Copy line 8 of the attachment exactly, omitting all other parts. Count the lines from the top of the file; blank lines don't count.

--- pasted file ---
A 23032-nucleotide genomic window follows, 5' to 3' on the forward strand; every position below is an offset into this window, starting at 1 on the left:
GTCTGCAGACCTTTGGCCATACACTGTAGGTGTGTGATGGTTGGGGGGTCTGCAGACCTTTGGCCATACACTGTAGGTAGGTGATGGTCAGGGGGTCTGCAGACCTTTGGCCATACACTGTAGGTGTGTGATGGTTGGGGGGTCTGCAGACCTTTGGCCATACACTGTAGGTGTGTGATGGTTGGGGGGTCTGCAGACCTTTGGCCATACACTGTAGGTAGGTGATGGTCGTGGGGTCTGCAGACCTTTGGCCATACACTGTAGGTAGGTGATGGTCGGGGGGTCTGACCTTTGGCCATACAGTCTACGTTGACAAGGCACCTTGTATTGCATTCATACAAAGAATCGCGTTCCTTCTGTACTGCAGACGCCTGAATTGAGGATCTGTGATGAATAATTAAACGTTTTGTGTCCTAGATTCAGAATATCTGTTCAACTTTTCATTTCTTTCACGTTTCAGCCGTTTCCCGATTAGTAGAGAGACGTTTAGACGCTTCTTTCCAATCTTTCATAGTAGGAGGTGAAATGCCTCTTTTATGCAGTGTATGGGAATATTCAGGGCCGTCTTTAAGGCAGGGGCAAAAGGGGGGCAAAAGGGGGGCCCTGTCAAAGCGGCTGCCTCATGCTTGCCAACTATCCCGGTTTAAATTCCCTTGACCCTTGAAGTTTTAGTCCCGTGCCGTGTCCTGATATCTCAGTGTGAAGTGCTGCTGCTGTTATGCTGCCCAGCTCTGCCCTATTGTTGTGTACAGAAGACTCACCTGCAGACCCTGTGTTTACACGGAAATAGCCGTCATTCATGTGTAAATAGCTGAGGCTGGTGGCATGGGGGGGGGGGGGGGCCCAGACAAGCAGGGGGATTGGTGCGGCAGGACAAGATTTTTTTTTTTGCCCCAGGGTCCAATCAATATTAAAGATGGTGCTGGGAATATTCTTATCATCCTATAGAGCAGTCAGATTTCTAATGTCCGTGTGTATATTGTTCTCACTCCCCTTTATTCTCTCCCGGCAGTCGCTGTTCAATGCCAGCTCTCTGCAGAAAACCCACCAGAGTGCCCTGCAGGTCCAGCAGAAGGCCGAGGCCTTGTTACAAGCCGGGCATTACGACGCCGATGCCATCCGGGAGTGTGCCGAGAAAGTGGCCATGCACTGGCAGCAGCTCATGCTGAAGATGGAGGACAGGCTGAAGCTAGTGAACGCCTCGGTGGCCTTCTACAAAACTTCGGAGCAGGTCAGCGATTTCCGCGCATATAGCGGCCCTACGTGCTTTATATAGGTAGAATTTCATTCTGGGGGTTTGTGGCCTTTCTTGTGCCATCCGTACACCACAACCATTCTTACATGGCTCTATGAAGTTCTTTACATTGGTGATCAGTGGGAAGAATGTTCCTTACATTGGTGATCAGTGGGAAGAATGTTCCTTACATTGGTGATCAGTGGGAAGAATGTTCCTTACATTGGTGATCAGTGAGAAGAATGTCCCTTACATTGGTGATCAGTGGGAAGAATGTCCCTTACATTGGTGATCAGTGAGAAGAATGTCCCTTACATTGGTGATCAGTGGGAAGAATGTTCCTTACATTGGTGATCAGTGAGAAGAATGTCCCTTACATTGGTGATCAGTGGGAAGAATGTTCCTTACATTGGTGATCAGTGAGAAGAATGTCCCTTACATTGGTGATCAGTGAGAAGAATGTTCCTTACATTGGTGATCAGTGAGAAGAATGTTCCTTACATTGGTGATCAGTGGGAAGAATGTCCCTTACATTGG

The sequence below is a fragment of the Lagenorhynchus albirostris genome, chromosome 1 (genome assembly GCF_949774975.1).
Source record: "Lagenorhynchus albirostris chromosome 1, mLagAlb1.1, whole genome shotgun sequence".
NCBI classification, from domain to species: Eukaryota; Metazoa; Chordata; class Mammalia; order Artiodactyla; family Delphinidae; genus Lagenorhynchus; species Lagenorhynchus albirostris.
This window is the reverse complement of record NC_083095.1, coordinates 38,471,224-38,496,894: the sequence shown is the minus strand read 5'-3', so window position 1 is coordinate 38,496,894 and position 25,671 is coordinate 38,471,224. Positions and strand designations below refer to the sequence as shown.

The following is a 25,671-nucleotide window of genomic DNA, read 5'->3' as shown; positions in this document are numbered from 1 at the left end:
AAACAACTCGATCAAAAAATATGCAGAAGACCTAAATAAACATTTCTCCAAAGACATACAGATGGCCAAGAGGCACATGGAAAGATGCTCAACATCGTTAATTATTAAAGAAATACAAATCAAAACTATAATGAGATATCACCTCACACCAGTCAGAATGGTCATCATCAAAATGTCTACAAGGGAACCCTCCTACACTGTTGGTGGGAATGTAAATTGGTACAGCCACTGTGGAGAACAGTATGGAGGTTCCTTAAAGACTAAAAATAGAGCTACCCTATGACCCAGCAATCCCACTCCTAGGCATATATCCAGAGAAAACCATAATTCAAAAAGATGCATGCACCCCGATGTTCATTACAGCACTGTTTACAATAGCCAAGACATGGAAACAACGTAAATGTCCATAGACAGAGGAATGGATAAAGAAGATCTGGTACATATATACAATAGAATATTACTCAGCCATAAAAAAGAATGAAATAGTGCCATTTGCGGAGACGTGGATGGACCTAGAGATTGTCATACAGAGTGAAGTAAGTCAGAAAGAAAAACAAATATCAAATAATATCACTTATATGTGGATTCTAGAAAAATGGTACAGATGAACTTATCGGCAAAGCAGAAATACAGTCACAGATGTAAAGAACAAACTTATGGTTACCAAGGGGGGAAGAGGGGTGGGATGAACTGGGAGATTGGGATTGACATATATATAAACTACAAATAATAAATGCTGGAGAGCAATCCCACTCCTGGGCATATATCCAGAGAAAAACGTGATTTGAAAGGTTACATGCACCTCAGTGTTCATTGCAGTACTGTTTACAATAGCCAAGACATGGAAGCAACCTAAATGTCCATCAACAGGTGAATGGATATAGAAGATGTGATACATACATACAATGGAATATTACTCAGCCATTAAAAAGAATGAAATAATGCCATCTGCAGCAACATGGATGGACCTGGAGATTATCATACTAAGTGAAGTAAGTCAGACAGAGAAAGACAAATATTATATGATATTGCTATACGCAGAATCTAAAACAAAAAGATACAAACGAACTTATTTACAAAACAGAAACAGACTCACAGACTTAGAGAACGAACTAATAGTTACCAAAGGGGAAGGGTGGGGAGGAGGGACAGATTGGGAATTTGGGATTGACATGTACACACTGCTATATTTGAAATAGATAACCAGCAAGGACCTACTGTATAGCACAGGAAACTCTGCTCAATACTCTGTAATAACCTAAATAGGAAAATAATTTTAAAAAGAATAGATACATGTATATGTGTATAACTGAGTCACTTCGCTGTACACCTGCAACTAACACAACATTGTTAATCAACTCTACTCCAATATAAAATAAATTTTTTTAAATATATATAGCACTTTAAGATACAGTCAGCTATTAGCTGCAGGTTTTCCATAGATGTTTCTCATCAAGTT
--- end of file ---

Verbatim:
AAACAACTCGATCAAAAAATATGCAGAAGACCTAAATAAACATTTCTCCAAAGACATACAGATGGCCAAGAGGCACATGGAAAGATGCTCAACATCGTTAATTATTAAAGAAATACAAATCAAAACTATAATGAGATATCACCTCACACCAGTCAGAATGGTCATCATCAAAATGTCTACAAGGGAACCCTCCTACACTGTTGGTGGGAATGTAAATTGGTACAGCCACTGTGGAGAACAGTATGGAGGTTCCTTAAAGACTAAAAATAGAGCTACCCTATGACCCAGCAATCCCACTCCTAGGCATATATCCAGAGAAAACCATAATTCAAAAAGATGCATGCACCCCGATGTTCATTACAGCACTGTTTACAATAGCCAAGACATGGAAACAACGTAAATGTCCATAGACAGAGGAATGGATAAAGAAGATCTGGTACATATATACAATAGAATATTACTCAGCCATAAAAAAGAATGAAATAGTGCCATTTGCGGAGACGTGGATGGACCTAGAGATTGTCATACAGAGTGAAGTAAGTCAGAAAGAAAAACAAATATCAAATAATATCACTTATATGTGGATTCTAGAAAAATGGTACAGATGAACTTATCGGCAAAGCAGAAATACAGTCACAGATGTAAAGAACAAACTTATGGTTACCAAGGGGGGAAGAGGGGTGGGATGAACTGGGAGATTGGGATTGACATATATATAAACTACAAATAATAAATGCTGGAGAGCAATCCCACTCCTGGGCATATATCCAGAGAAAAACGTGATTTGAAAGGTTACATGCACCTCAGTGTTCATTGCAGTACTGTTTACAATAGCCAAGACATGGAAGCAACCTAAATGTCCATCAACAGGTGAATGGATATAGAAGATGTGATACATACATACAATGGAATATTACTCAGCCATTAAAAAGAATGAAATAATGCCATCTGCAGCAACATGGATGGACCTGGAGATTATCATACTAAGTGAAGTAAGTCAGACAGAGAAAGACAAATATTATATGATATTGCTATACGCAGAATCTAAAACAAAAAGATACAAACGAACTTATTTACAAAACAGAAACAGACTCACAGACTTAGAGAACGAACTAATAGTTACCAAAGGGGAAGGGTGGGGAGGAGGGACAGATTGGGAATTTGGGATTGACATGTACACACTGCTATATTTGAAATAGATAACCAGCAAGGACCTACTGTATAGCACAGGAAACTCTGCTCAATACTCTGTAATAACCTAAATAGGAAAATAATTTTAAAAAGAATAGATACATGTATATGTGTATAACTGAGTCACTTCGCTGTACACCTGCAACTAACACAACATTGTTAATCAACTCTACTCCAATATAAAATAAATTTTTTTAAATATATATAGCACTTTAAGATACAGTCAGCTATTAGCTGCAGGTTTTCCATAGATGTTTCTCATCAAGTT